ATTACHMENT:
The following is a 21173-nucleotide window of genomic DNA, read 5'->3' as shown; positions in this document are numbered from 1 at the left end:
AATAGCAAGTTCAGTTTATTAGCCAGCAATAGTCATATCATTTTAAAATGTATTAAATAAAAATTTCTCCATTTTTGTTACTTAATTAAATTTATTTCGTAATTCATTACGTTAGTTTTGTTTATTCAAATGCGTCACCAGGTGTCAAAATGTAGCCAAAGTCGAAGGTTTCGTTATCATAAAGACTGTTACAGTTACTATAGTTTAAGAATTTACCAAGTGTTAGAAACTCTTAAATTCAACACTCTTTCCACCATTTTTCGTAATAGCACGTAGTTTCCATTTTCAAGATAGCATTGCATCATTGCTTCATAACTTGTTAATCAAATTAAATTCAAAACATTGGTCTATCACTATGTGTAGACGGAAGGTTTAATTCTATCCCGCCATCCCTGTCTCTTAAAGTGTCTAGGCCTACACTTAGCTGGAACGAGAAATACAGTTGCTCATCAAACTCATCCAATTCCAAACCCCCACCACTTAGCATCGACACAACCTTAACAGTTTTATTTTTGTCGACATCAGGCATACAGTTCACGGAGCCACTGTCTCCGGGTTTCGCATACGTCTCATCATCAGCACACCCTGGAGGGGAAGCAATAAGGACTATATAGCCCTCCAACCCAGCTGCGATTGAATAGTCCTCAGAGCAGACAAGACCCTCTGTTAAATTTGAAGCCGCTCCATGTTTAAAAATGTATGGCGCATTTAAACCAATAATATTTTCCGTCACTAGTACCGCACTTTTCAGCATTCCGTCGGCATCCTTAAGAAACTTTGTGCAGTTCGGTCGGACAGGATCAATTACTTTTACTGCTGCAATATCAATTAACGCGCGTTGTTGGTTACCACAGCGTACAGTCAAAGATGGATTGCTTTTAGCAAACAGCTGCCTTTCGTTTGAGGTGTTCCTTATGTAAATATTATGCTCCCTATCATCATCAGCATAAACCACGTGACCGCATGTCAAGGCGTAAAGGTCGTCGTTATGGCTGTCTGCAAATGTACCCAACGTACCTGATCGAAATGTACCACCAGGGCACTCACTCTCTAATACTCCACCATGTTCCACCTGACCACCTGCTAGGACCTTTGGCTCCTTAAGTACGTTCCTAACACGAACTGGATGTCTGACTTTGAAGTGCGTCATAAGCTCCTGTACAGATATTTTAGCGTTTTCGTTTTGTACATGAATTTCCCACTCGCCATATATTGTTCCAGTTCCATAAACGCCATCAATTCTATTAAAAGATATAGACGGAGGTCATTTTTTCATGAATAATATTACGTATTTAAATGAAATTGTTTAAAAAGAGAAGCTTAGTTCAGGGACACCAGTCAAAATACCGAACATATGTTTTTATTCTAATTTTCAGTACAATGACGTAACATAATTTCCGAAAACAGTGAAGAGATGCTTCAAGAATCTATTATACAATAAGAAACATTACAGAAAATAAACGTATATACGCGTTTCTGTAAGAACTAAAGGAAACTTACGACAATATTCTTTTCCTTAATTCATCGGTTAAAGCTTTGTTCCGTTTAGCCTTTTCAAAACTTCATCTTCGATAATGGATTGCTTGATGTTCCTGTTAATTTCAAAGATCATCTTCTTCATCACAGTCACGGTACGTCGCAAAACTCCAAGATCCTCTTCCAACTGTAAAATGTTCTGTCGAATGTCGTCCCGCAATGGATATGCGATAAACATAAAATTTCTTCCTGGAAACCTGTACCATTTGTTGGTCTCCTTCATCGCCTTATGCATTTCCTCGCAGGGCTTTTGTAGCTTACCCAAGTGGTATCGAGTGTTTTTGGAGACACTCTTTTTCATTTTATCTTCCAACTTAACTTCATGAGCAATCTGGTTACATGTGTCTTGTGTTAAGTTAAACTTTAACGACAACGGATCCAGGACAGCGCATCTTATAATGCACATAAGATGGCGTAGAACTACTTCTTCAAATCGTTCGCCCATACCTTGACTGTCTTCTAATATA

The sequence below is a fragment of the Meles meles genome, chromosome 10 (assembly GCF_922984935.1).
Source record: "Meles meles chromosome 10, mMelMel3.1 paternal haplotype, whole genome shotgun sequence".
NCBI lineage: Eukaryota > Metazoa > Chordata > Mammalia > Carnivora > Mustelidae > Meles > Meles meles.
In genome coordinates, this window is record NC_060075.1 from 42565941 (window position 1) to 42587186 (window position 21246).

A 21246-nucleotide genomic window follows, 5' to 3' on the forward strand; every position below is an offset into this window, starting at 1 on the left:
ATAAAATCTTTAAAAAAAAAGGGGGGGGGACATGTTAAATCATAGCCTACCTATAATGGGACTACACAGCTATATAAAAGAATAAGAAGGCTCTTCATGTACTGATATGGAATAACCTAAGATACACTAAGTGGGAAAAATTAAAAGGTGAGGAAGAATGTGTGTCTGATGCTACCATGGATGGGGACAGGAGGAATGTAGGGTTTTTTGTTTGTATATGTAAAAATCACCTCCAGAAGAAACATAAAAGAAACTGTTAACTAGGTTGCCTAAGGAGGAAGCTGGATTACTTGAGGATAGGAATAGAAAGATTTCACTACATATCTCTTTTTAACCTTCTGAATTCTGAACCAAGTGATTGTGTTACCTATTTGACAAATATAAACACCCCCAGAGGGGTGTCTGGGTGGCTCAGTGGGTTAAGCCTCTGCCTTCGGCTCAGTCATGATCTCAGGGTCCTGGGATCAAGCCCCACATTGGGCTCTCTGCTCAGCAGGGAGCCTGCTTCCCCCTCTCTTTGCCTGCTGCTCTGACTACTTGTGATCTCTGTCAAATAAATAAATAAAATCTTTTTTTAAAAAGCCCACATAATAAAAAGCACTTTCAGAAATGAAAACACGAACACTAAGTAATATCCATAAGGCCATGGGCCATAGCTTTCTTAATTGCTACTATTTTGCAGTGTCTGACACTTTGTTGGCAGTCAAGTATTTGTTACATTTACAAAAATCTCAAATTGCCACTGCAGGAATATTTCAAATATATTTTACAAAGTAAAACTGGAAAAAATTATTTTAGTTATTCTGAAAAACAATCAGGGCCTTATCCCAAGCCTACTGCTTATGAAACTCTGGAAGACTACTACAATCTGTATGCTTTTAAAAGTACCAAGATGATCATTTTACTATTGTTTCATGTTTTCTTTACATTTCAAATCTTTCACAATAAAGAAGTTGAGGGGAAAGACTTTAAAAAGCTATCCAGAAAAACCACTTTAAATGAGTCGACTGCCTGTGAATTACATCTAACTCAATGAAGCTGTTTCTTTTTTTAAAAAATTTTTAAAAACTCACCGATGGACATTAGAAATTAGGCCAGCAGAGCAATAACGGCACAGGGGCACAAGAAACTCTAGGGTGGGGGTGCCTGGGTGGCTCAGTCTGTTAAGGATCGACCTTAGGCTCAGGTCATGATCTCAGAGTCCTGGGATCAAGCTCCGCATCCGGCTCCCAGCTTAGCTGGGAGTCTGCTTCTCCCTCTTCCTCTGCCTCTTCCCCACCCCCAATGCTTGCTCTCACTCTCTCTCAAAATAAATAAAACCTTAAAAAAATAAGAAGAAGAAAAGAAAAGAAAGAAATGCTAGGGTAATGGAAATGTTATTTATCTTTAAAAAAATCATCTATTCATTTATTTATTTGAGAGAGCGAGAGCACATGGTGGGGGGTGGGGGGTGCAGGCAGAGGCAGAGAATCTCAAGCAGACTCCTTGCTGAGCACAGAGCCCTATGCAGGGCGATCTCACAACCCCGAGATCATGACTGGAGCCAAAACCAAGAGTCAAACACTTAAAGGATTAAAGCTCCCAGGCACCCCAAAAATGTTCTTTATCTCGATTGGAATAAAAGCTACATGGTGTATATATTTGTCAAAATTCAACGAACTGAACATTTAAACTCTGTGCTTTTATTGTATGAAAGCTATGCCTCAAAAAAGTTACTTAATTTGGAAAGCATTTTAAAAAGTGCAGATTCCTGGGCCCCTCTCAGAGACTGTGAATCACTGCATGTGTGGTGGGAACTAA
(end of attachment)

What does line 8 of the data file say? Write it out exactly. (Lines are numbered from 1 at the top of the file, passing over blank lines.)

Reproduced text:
ATAAAATCTTTAAAAAAAAAGGGGGGGGGACATGTTAAATCATAGCCTACCTATAATGGGACTACACAGCTATATAAAAGAATAAGAAGGCTCTTCATGTACTGATATGGAATAACCTAAGATACACTAAGTGGGAAAAATTAAAAGGTGAGGAAGAATGTGTGTCTGATGCTACCATGGATGGGGACAGGAGGAATGTAGGGTTTTTTGTTTGTATATGTAAAAATCACCTCCAGAAGAAACATAAAAGAAACTGTTAACTAGGTTGCCTAAGGAGGAAGCTGGATTACTTGAGGATAGGAATAGAAAGATTTCACTACATATCTCTTTTTAACCTTCTGAATTCTGAACCAAGTGATTGTGTTACCTATTTGACAAATATAAACACCCCCAGAGGGGTGTCTGGGTGGCTCAGTGGGTTAAGCCTCTGCCTTCGGCTCAGTCATGATCTCAGGGTCCTGGGATCAAGCCCCACATTGGGCTCTCTGCTCAGCAGGGAGCCTGCTTCCCCCTCTCTTTGCCTGCTGCTCTGACTACTTGTGATCTCTGTCAAATAAATAAATAAAATCTTTTTTTAAAAAGCCCACATAATAAAAAGCACTTTCAGAAATGAAAACACGAACACTAAGTAATATCCATAAGGCCATGGGCCATAGCTTTCTTAATTGCTACTATTTTGCAGTGTCTGACACTTTGTTGGCAGTCAAGTATTTGTTACATTTACAAAAATCTCAAATTGCCACTGCAGGAATATTTCAAATATATTTTACAAAGTAAAACTGGAAAAAATTATTTTAGTTATTCTGAAAAACAATCAGGGCCTTATCCCAAGCCTACTGCTTATGAAACTCTGGAAGACTACTACAATCTGTATGCTTTTAAAAGTACCAAGATGATCATTTTACTATTGTTTCATGTTTTCTTTACATTTCAAATCTTTCACAATAAAGAAGTTGAGGGGAAAGACTTTAAAAAGCTATCCAGAAAAACCACTTTAAATGAGTCGACTGCCTGTGAATTACATCTAACTCAATGAAGCTGTTTCTTTTTTTAAAAAATTTTTAAAAACTCACCGATGGACATTAGAAATTAGGCCAGCAGAGCAATAACGGCACAGGGGCACAAGAAACTCTAGGGTGGGGGTGCCTGGGTGGCTCAGTCTGTTAAGGATCGACCTTAGGCTCAGGTCATGATCTCAGAGTCCTGGGATCAAGCTCCGCATCCGGCTCCCAGCTTAGCTGGGAGTCTGCTTCTCCCTCTTCCTCTGCCTCTTCCCCACCCCCAATGCTTGCTCTCACTCTCTCTCAAAATAAATAAAACCTTAAAAAAATAAGAAGAAGAAAAGAAAAGAAAGAAATGCTAGGGTAATGGAAATGTTATTTATCTTTAAAAAAATCATCTATTCATTTATTTATTTGAGAGAGCGAGAGCACATGGTGGGGGGTGGGGGGTGCAGGCAGAGGCAGAGAATCTCAAGCAGACTCCTTGCTGAGCACAGAGCCCTATGCAGGGCGATCTCACAACCCCGAGATCATGACTGGAGCCAAAACCAAGAGTCAAACACTTAAAGGATTAAAGCTCCCAGGCACCCCAAAAATGTTCTTTATCTCGATTGGAATAAAAGCTACATGGTGTATATATTTGTCAAAATTCAACGAACTGAACATTTAAACTCTGTGCTTTTATTGTATGAAAGCTATGCCTCAAAAAAGTTACTTAATTTGGAAAGCATTTTAAAAAGTGCAGATTCCTGGGCCCCTCTCAGAGACTGTGAATCACTGCATGTGTGGTGGGAACTAA